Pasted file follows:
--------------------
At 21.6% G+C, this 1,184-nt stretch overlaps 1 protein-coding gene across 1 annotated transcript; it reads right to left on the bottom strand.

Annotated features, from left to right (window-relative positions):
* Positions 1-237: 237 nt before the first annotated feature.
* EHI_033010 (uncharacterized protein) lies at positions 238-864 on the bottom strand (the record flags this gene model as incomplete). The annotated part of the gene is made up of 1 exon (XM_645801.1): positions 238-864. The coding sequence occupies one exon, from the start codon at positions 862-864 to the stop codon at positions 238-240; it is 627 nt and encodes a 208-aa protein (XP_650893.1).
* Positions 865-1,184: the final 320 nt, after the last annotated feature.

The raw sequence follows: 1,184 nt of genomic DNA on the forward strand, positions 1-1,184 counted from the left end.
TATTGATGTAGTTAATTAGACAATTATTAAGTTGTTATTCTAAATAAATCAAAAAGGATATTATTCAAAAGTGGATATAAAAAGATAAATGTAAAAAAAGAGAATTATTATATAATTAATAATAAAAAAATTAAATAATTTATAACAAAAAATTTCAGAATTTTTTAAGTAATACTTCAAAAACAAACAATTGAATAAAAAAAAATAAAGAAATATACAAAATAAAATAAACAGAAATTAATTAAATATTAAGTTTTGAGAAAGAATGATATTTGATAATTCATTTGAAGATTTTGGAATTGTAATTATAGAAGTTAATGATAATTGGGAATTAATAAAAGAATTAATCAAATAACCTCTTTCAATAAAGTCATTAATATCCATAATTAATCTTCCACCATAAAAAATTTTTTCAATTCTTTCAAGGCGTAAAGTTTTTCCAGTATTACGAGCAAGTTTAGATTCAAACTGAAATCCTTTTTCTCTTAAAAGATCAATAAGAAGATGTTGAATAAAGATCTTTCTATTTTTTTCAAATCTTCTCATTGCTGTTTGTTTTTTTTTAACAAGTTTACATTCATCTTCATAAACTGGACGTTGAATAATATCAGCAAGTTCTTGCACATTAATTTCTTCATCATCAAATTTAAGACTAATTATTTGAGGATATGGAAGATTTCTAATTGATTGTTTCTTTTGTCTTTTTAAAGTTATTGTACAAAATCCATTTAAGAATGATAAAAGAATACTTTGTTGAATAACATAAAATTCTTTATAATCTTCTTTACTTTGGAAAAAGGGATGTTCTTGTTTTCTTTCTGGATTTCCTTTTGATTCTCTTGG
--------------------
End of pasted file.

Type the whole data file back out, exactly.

At 21.6% G+C, this 1,184-nt stretch overlaps 1 protein-coding gene across 1 annotated transcript; it reads right to left on the bottom strand.

Annotated features, from left to right (window-relative positions):
* Positions 1-237: 237 nt before the first annotated feature.
* EHI_033010 (uncharacterized protein) lies at positions 238-864 on the bottom strand (the record flags this gene model as incomplete). The annotated part of the gene is made up of 1 exon (XM_645801.1): positions 238-864. The coding sequence occupies one exon, from the start codon at positions 862-864 to the stop codon at positions 238-240; it is 627 nt and encodes a 208-aa protein (XP_650893.1).
* Positions 865-1,184: the final 320 nt, after the last annotated feature.

The raw sequence follows: 1,184 nt of genomic DNA on the forward strand, positions 1-1,184 counted from the left end.
TATTGATGTAGTTAATTAGACAATTATTAAGTTGTTATTCTAAATAAATCAAAAAGGATATTATTCAAAAGTGGATATAAAAAGATAAATGTAAAAAAAGAGAATTATTATATAATTAATAATAAAAAAATTAAATAATTTATAACAAAAAATTTCAGAATTTTTTAAGTAATACTTCAAAAACAAACAATTGAATAAAAAAAAATAAAGAAATATACAAAATAAAATAAACAGAAATTAATTAAATATTAAGTTTTGAGAAAGAATGATATTTGATAATTCATTTGAAGATTTTGGAATTGTAATTATAGAAGTTAATGATAATTGGGAATTAATAAAAGAATTAATCAAATAACCTCTTTCAATAAAGTCATTAATATCCATAATTAATCTTCCACCATAAAAAATTTTTTCAATTCTTTCAAGGCGTAAAGTTTTTCCAGTATTACGAGCAAGTTTAGATTCAAACTGAAATCCTTTTTCTCTTAAAAGATCAATAAGAAGATGTTGAATAAAGATCTTTCTATTTTTTTCAAATCTTCTCATTGCTGTTTGTTTTTTTTTAACAAGTTTACATTCATCTTCATAAACTGGACGTTGAATAATATCAGCAAGTTCTTGCACATTAATTTCTTCATCATCAAATTTAAGACTAATTATTTGAGGATATGGAAGATTTCTAATTGATTGTTTCTTTTGTCTTTTTAAAGTTATTGTACAAAATCCATTTAAGAATGATAAAAGAATACTTTGTTGAATAACATAAAATTCTTTATAATCTTCTTTACTTTGGAAAAAGGGATGTTCTTGTTTTCTTTCTGGATTTCCTTTTGATTCTCTTGG